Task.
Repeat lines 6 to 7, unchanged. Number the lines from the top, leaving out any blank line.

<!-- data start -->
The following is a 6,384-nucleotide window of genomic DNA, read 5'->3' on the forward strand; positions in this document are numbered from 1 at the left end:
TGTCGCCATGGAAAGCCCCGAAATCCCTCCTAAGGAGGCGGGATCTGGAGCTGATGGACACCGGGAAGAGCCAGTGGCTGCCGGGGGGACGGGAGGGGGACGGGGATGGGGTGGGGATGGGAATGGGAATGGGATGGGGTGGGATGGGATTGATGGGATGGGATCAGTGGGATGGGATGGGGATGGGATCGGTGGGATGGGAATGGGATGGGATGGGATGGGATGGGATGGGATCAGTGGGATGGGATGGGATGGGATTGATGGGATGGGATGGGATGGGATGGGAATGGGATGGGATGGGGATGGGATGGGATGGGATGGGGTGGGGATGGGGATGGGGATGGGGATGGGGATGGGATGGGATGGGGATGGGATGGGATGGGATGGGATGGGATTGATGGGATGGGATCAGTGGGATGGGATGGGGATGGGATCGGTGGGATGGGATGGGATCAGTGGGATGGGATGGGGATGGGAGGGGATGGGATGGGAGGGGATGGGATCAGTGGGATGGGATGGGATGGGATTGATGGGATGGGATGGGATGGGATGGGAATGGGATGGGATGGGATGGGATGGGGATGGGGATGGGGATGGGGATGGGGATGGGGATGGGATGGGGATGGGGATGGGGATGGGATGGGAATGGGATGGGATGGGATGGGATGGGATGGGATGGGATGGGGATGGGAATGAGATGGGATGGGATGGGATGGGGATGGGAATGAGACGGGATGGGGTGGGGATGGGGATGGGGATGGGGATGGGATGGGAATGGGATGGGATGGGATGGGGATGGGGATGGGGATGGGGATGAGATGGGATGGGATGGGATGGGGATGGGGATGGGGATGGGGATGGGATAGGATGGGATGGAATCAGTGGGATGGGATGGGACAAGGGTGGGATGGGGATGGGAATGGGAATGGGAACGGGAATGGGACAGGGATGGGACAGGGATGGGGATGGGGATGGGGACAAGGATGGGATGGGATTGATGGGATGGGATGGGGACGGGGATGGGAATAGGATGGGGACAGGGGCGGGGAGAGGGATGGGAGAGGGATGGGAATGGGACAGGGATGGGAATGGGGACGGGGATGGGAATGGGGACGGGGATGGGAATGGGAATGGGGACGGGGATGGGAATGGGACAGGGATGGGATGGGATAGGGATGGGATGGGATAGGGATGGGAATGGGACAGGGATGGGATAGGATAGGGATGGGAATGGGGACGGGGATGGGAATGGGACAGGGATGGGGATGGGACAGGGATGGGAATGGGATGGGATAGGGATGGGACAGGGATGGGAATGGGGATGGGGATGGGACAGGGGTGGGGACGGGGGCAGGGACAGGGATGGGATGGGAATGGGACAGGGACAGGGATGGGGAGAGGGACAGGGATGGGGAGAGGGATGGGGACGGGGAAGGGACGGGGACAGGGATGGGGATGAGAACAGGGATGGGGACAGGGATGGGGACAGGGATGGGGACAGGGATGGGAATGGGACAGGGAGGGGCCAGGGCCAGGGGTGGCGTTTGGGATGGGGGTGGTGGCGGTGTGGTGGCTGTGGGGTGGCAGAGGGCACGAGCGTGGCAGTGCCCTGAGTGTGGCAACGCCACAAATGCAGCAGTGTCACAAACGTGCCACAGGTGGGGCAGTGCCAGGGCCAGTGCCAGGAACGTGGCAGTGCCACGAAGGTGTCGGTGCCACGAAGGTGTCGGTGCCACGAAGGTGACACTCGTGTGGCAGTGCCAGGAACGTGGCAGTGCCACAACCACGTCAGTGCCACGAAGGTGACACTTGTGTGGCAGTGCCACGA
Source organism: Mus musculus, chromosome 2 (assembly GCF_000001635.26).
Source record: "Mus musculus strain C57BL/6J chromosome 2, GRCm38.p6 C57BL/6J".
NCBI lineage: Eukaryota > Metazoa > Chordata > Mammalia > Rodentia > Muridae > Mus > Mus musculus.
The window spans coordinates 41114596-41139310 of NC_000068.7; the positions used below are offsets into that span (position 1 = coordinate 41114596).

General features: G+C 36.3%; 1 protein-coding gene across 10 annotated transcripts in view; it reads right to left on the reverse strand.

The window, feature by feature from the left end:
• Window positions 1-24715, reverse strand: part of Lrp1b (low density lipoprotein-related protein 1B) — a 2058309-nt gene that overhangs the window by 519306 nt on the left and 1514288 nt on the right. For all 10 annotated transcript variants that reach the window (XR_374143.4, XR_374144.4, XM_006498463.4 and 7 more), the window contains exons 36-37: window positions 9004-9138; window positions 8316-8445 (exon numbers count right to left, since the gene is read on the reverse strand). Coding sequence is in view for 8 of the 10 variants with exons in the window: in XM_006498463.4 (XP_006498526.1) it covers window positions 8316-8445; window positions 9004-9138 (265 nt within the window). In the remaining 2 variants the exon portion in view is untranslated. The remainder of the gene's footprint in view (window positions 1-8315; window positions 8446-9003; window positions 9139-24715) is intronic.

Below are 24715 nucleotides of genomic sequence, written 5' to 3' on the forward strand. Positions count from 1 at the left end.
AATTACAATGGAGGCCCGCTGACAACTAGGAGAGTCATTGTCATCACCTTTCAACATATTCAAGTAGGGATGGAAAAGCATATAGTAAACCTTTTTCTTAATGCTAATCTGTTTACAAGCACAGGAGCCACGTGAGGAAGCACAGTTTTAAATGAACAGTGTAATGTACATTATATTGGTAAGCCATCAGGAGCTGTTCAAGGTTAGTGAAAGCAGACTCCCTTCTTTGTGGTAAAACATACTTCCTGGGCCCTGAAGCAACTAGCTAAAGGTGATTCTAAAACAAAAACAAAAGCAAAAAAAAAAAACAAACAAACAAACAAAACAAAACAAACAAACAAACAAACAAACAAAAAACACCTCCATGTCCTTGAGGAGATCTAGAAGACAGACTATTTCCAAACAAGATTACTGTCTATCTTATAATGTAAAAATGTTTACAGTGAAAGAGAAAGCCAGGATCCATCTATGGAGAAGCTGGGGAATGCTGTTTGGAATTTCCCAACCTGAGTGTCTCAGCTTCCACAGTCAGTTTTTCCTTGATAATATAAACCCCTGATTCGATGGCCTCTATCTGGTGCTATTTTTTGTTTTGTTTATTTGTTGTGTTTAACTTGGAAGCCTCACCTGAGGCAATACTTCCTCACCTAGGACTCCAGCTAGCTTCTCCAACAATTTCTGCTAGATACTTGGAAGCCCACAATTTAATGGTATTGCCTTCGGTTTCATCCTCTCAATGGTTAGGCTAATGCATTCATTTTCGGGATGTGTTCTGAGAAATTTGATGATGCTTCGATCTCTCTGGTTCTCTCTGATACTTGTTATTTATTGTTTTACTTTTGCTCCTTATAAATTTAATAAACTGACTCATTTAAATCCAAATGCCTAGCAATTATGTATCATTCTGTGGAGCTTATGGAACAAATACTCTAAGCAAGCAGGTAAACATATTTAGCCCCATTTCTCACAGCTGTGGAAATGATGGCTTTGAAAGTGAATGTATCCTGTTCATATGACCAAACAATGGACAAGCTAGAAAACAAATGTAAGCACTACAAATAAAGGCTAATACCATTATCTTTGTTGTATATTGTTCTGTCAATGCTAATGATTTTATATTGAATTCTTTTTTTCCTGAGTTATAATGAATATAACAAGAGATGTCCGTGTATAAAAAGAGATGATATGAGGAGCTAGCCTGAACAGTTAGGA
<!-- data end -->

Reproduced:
The window spans coordinates 41114596-41139310 of NC_000068.7; the positions used below are offsets into that span (position 1 = coordinate 41114596).

General features: G+C 36.3%; 1 protein-coding gene across 10 annotated transcripts in view; it reads right to left on the reverse strand.